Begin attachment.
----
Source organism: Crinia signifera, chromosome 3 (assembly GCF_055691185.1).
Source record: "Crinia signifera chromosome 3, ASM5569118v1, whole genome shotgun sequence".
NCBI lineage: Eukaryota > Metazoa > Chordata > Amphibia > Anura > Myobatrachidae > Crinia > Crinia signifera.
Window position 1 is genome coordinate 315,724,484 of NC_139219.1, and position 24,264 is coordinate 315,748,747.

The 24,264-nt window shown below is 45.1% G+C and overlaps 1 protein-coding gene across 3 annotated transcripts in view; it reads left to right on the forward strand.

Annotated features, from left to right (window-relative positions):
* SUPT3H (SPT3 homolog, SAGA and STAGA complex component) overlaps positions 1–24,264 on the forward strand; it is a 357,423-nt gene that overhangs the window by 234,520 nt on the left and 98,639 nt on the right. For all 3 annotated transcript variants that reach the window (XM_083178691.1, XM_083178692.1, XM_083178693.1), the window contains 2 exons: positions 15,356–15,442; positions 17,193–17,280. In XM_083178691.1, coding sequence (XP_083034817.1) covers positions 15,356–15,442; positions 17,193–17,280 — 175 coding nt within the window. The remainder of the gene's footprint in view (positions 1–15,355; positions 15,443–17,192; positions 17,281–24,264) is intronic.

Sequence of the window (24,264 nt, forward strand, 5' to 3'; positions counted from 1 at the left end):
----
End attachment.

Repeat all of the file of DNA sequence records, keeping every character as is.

Source organism: Crinia signifera, chromosome 3 (assembly GCF_055691185.1).
Source record: "Crinia signifera chromosome 3, ASM5569118v1, whole genome shotgun sequence".
NCBI lineage: Eukaryota > Metazoa > Chordata > Amphibia > Anura > Myobatrachidae > Crinia > Crinia signifera.
Window position 1 is genome coordinate 315,724,484 of NC_139219.1, and position 24,264 is coordinate 315,748,747.

The 24,264-nt window shown below is 45.1% G+C and overlaps 1 protein-coding gene across 3 annotated transcripts in view; it reads left to right on the forward strand.

Annotated features, from left to right (window-relative positions):
* SUPT3H (SPT3 homolog, SAGA and STAGA complex component) overlaps positions 1–24,264 on the forward strand; it is a 357,423-nt gene that overhangs the window by 234,520 nt on the left and 98,639 nt on the right. For all 3 annotated transcript variants that reach the window (XM_083178691.1, XM_083178692.1, XM_083178693.1), the window contains 2 exons: positions 15,356–15,442; positions 17,193–17,280. In XM_083178691.1, coding sequence (XP_083034817.1) covers positions 15,356–15,442; positions 17,193–17,280 — 175 coding nt within the window. The remainder of the gene's footprint in view (positions 1–15,355; positions 15,443–17,192; positions 17,281–24,264) is intronic.

Sequence of the window (24,264 nt, forward strand, 5' to 3'; positions counted from 1 at the left end):